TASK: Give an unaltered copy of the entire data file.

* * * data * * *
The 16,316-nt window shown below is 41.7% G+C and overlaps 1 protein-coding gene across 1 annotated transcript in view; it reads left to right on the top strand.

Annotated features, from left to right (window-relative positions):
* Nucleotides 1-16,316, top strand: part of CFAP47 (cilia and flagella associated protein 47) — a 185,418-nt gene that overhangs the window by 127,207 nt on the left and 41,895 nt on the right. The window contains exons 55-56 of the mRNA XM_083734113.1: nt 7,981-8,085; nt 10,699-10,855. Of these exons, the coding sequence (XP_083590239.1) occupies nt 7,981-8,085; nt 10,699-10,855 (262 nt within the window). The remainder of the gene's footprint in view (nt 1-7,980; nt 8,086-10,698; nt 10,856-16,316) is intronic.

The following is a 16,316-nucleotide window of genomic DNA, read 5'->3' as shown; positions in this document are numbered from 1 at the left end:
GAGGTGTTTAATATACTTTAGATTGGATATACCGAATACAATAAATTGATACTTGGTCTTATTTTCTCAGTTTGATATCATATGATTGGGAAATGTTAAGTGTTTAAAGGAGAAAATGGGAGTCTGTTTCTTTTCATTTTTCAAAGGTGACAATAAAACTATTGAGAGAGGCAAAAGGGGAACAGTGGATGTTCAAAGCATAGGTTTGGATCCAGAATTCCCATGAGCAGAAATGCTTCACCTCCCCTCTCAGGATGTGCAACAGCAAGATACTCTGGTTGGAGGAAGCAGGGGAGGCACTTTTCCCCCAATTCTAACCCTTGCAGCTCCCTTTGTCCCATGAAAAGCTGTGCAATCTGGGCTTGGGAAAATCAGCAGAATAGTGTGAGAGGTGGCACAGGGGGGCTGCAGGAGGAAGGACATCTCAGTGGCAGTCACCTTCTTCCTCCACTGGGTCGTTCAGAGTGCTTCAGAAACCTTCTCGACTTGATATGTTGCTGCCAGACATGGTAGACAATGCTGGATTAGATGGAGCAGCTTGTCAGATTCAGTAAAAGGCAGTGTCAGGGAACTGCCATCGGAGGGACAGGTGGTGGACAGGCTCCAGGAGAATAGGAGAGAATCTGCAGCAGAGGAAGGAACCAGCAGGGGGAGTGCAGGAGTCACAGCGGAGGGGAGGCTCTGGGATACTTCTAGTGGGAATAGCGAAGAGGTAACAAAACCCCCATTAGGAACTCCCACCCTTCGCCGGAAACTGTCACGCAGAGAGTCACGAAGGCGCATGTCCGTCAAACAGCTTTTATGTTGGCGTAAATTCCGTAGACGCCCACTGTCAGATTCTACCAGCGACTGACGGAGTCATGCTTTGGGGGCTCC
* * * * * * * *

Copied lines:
The 16,316-nt window shown below is 41.7% G+C and overlaps 1 protein-coding gene across 1 annotated transcript in view; it reads left to right on the top strand.

Annotated features, from left to right (window-relative positions):
* Nucleotides 1-16,316, top strand: part of CFAP47 (cilia and flagella associated protein 47) — a 185,418-nt gene that overhangs the window by 127,207 nt on the left and 41,895 nt on the right. The window contains exons 55-56 of the mRNA XM_083734113.1: nt 7,981-8,085; nt 10,699-10,855. Of these exons, the coding sequence (XP_083590239.1) occupies nt 7,981-8,085; nt 10,699-10,855 (262 nt within the window). The remainder of the gene's footprint in view (nt 1-7,980; nt 8,086-10,698; nt 10,856-16,316) is intronic.

The following is a 16,316-nucleotide window of genomic DNA, read 5'->3' as shown; positions in this document are numbered from 1 at the left end:
GAGGTGTTTAATATACTTTAGATTGGATATACCGAATACAATAAATTGATACTTGGTCTTATTTTCTCAGTTTGATATCATATGATTGGGAAATGTTAAGTGTTTAAAGGAGAAAATGGGAGTCTGTTTCTTTTCATTTTTCAAAGGTGACAATAAAACTATTGAGAGAGGCAAAAGGGGAACAGTGGATGTTCAAAGCATAGGTTTGGATCCAGAATTCCCATGAGCAGAAATGCTTCACCTCCCCTCTCAGGATGTGCAACAGCAAGATACTCTGGTTGGAGGAAGCAGGGGAGGCACTTTTCCCCCAATTCTAACCCTTGCAGCTCCCTTTGTCCCATGAAAAGCTGTGCAATCTGGGCTTGGGAAAATCAGCAGAATAGTGTGAGAGGTGGCACAGGGGGGCTGCAGGAGGAAGGACATCTCAGTGGCAGTCACCTTCTTCCTCCACTGGGTCGTTCAGAGTGCTTCAGAAACCTTCTCGACTTGATATGTTGCTGCCAGACATGGTAGACAATGCTGGATTAGATGGAGCAGCTTGTCAGATTCAGTAAAAGGCAGTGTCAGGGAACTGCCATCGGAGGGACAGGTGGTGGACAGGCTCCAGGAGAATAGGAGAGAATCTGCAGCAGAGGAAGGAACCAGCAGGGGGAGTGCAGGAGTCACAGCGGAGGGGAGGCTCTGGGATACTTCTAGTGGGAATAGCGAAGAGGTAACAAAACCCCCATTAGGAACTCCCACCCTTCGCCGGAAACTGTCACGCAGAGAGTCACGAAGGCGCATGTCCGTCAAACAGCTTTTATGTTGGCGTAAATTCCGTAGACGCCCACTGTCAGATTCTACCAGCGACTGACGGAGTCATGCTTTGGGGGCTCC